Using AI, Mastercard expects to find compromised cards faster before they are used by criminals

NEW YORK — Mastercard said Wednesday that it expects to be able to detect that your credit or debit card number has been compromised well before it ends up in the hands of a cybercriminal.

In the latest software update being released this week, Mastercard is integrating artificial intelligence into its fraud prediction technology, which it expects will help it see patterns in stolen cards more quickly and allow banks to replace them before they are used by criminals.

“Generative AI will make it possible to find out where your credentials have been compromised, how can we identify how this may have happened and how we can remedy that situation very quickly, not only for you, but also for the other customers who don't doing. know they've already been compromised,” Johan Gerber, executive vice president of security and cyber innovation at Mastercard, said in an interview.

Mastercard, based in Purchase, New York, says that with this new update it can use other patterns or contextual information, such as geography, time and addresses, and combine them with incomplete but compromised credit card numbers that appear in databases to gain access to cardholders replace the bad card sooner.

The patterns can now also be used in reverse, potentially using batches of bad cards to detect potentially compromised merchants or payment processors. The pattern recognition goes beyond what people might do through database research or other standard methods, Gerber said.

Billions of stolen credit and debit card numbers are floating on the dark web and can be purchased by any criminal. Most have been stolen from merchants in data breaches over the years, but a significant number have also been stolen from unsuspecting consumers who used their credit or debit cards at the wrong gas station, ATM or online merchant.

These compromised cards can go undetected for weeks, months, or even years. Only when the payment networks themselves delve into the dark web to search for stolen numbers themselves, a merchant hears about a breach, or the card is used by a criminal, do the payment networks and banks learn that a series of cards may have been compromised.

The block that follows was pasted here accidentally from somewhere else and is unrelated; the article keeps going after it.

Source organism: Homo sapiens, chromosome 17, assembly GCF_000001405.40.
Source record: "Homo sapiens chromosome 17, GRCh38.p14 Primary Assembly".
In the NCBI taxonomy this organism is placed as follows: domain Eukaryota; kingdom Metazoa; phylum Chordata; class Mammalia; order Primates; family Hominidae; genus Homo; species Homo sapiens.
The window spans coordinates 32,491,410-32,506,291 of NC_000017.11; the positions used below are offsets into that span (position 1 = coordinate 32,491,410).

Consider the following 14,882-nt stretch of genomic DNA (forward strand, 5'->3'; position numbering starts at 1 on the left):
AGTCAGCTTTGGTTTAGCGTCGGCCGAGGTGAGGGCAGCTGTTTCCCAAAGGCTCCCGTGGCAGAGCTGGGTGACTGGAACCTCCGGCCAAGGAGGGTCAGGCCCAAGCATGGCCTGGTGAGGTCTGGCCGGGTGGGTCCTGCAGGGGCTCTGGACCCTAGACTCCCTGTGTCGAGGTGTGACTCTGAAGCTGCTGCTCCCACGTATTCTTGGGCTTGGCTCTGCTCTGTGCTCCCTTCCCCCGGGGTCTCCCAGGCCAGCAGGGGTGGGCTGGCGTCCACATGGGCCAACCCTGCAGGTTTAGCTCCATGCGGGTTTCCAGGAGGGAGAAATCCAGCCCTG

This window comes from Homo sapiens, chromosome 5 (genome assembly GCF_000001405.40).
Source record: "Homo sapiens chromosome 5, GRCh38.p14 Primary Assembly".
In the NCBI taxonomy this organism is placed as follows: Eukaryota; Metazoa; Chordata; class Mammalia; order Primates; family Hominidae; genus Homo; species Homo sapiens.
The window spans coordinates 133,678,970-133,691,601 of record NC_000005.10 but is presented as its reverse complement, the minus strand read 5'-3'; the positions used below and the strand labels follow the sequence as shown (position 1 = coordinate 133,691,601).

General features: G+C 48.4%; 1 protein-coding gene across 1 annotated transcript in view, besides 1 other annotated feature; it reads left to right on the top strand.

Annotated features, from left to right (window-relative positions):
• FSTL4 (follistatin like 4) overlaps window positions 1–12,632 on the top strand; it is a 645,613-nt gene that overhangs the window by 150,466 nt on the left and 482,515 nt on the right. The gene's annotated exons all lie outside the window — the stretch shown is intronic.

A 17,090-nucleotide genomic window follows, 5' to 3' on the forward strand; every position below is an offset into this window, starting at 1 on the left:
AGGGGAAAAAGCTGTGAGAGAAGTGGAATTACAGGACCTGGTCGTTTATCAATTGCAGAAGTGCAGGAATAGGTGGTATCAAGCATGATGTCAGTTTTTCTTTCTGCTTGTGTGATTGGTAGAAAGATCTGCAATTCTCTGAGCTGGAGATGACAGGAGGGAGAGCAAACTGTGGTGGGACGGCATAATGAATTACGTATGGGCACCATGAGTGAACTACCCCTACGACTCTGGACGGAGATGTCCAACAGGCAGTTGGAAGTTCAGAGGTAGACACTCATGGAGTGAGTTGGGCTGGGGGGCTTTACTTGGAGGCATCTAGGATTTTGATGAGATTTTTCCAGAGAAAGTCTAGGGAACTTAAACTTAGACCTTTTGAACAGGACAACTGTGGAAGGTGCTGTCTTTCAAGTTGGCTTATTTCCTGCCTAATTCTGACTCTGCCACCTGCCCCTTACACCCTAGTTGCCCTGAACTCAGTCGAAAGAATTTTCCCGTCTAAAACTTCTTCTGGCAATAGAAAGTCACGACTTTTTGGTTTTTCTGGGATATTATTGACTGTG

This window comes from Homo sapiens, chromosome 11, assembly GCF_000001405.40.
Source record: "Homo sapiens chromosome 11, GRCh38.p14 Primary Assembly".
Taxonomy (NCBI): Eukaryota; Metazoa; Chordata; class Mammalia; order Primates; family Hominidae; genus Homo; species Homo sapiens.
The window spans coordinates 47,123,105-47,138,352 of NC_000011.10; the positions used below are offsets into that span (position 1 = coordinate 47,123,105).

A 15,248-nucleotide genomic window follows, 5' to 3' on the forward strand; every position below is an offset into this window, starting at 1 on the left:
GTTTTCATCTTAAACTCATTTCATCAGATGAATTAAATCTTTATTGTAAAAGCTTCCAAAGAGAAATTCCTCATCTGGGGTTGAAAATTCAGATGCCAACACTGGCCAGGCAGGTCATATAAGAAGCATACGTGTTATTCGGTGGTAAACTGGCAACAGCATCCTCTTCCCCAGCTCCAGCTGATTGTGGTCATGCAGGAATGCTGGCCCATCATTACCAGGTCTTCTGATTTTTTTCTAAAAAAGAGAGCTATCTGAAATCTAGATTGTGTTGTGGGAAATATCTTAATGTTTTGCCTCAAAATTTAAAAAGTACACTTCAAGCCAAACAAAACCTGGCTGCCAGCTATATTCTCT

“We can now actually proactively reach out to the banks to ensure that we serve that consumer and put a new card in their hands so that they can live their lives with as little disruption as possible,” Gerber said.

Payment networks are largely trying to move away from “static” credit or debit card numbers – that is, a card number and expiration date used universally by all merchants – and towards unique numbers for specific transactions. But that transition could take years, especially in the US, where payment technology adoption often lags.

While more than 90% of all personal transactions worldwide now use chip cards, in the US this figure is closer to 70%, according to EMVCo, the technology organization behind the chip in credit and debit cards.

Mastercard's update comes as its main competitor, Visa Inc., is also looking for ways to get consumers to ditch the 16-digit credit and debit card number. Visa last week announced major changes to the way credit and debit cards will work in the US, meaning Americans will have fewer physical cards in their wallets, and the 16-digit credit or debit card number printed on each card will become increasingly will become more irrelevant.

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